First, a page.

Basic mechanisms of epileptogenesis
Until now, treatment of epilepsy has been limited to the suppression of seizures.
However, the holy grail of the epilepsy research community has been to find a cure
for epilepsy. Toward this end, the key questions that need to be answered are: (1)
How does normal brain become epileptic? and (2) Is it possible for epileptic brain
to "normalize?" These have been the areas of my basic research endeavors.
(1) We have shown that transient activation of group I metabotropic glutamate receptors
in the normal hippocampus elicits a persistent enhancement of excitability, producing
a protein synthesis-dependent epileptic state. One can envision this mechanism being
relevant to patients with head trauma or ischemic insults to the brain, in which massive
glutamate release during the insult may induce excessive group I mGluR activation
and result in the development of post-stroke or post-traumatic epilepsy. By examining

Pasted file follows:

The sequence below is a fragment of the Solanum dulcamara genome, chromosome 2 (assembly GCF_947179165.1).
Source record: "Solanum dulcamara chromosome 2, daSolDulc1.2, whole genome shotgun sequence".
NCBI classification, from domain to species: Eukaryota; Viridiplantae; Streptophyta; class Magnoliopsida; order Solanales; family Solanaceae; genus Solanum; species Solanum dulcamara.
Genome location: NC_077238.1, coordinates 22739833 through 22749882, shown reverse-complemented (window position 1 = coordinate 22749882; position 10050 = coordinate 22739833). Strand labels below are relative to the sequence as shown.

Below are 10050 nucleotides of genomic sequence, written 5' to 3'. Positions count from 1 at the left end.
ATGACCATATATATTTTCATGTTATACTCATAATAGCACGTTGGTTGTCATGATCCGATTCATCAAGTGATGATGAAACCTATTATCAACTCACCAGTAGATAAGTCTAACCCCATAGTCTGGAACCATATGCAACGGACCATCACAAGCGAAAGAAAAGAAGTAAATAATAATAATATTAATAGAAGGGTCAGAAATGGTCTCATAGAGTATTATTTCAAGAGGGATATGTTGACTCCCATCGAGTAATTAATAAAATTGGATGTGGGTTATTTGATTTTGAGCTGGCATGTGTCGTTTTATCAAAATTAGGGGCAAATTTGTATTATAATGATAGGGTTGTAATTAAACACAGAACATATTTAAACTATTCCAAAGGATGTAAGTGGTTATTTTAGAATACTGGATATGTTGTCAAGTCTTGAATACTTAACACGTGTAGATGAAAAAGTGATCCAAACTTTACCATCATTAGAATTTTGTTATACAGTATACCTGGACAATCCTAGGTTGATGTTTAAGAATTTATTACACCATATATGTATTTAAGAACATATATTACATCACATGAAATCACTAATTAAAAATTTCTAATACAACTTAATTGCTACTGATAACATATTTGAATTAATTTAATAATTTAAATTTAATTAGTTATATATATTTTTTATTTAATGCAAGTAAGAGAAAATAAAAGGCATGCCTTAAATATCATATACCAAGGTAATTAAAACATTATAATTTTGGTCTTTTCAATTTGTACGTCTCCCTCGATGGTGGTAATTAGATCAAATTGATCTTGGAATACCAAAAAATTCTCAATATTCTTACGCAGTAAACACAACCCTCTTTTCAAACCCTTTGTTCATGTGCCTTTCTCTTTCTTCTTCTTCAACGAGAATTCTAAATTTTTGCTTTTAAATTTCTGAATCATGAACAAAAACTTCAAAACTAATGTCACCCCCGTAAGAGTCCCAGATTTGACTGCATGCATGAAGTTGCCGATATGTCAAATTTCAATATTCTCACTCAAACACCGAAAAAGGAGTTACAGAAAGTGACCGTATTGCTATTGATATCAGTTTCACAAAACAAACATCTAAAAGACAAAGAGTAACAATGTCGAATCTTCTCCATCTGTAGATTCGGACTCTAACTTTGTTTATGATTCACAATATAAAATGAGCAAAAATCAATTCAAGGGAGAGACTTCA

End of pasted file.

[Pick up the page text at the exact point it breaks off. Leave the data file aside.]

the necessary receptors, induction and maintenance mechanisms, and intracellular pathways
involved, we hope to discover the means to prevent epileptogenesis and suppress resistant
seizures in vulnerable patient populations (work done in collaboration with Bob Wong,
Peter Bergold, Michaelangelo Fuortes, Marjorie Rico and others).
(2) Pediatric neurologists have long known that patients with certain subtypes of
pediatric epilepsy outgrow their seizures in adolescence, suggesting there may be
a way to enhance remission of epilepsy. Dr. Smith, a colleague here at Downstate
and an expert in the field of developmental changes in expression of GABAA receptor subtypes, was the ideal collaborator for this investigation. Together, we
have discovered that enhanced expression of α4βδ GABAA receptors underlies the reduced seizure susceptibility of adolescent female mice
(work done in collaboration with Sheryl Smith, Lie Yang, and Hui Shen).
Other research by us and colleagues pertains to medical curriculum development and
educational reform (see publication list below).
- Member, American Academy of Neurology (AAN) Undergraduate Education Subcommittee (representative
of the Association of University Professors of Neurology)
- Member, AAN Clerkship Director Innovation Award Selection Committee
- Member, NIH study section ZRG1 RPHB-R, Small Business: Psycho/Neuropathology, Lifespan
Development, and STEM education
- Ad hoc reviewer of grants and manuscripts for various organizations and journals